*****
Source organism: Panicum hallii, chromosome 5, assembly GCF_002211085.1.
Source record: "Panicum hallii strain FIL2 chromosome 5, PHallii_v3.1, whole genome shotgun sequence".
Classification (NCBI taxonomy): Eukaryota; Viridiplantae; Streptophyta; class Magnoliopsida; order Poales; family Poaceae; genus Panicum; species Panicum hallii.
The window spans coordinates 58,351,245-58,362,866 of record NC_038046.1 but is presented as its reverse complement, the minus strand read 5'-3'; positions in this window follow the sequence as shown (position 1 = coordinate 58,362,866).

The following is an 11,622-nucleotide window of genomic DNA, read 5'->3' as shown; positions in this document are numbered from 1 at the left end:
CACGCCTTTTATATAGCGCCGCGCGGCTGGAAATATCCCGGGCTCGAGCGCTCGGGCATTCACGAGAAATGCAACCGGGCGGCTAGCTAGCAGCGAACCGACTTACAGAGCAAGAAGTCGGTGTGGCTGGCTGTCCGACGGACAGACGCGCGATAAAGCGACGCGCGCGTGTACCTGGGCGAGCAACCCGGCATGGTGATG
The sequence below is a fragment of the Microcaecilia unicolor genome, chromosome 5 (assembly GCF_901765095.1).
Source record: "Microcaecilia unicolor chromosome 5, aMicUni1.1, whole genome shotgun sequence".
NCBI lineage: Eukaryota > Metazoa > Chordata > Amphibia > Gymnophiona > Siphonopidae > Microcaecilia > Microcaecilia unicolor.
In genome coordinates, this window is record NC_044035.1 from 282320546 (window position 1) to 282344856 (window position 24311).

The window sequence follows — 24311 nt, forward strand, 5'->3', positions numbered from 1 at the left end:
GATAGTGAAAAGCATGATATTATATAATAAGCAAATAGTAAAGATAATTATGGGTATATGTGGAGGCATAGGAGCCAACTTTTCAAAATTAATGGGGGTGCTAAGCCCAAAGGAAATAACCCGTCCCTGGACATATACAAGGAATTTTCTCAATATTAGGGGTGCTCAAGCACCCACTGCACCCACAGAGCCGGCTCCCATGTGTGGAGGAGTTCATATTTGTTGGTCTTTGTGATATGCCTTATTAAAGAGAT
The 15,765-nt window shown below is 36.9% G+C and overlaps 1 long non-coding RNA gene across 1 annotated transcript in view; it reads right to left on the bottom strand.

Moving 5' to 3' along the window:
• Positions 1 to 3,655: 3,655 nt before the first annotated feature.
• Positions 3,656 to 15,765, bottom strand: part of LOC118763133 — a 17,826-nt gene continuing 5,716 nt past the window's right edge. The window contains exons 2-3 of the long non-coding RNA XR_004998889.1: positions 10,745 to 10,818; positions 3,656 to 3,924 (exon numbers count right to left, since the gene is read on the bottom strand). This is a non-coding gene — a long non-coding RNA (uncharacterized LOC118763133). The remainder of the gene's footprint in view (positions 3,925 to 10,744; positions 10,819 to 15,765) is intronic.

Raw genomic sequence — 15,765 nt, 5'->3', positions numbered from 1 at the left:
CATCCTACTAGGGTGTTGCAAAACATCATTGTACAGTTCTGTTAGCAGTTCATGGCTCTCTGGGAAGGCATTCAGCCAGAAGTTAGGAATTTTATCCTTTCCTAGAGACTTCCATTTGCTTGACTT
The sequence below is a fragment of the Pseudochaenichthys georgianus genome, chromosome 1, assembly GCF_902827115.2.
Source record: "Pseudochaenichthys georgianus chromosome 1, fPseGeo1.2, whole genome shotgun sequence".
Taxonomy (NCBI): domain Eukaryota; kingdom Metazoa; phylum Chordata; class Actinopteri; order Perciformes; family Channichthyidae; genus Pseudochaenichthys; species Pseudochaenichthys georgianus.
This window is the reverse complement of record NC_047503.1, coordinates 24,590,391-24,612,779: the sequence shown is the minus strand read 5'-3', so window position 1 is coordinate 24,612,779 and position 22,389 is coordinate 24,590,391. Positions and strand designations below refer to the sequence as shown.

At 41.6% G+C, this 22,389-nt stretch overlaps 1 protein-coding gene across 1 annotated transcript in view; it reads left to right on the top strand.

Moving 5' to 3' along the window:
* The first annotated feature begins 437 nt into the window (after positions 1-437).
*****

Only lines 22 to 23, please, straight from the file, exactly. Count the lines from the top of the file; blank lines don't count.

This window is the reverse complement of record NC_047503.1, coordinates 24,590,391-24,612,779: the sequence shown is the minus strand read 5'-3', so window position 1 is coordinate 24,612,779 and position 22,389 is coordinate 24,590,391. Positions and strand designations below refer to the sequence as shown.

At 41.6% G+C, this 22,389-nt stretch overlaps 1 protein-coding gene across 1 annotated transcript in view; it reads left to right on the top strand.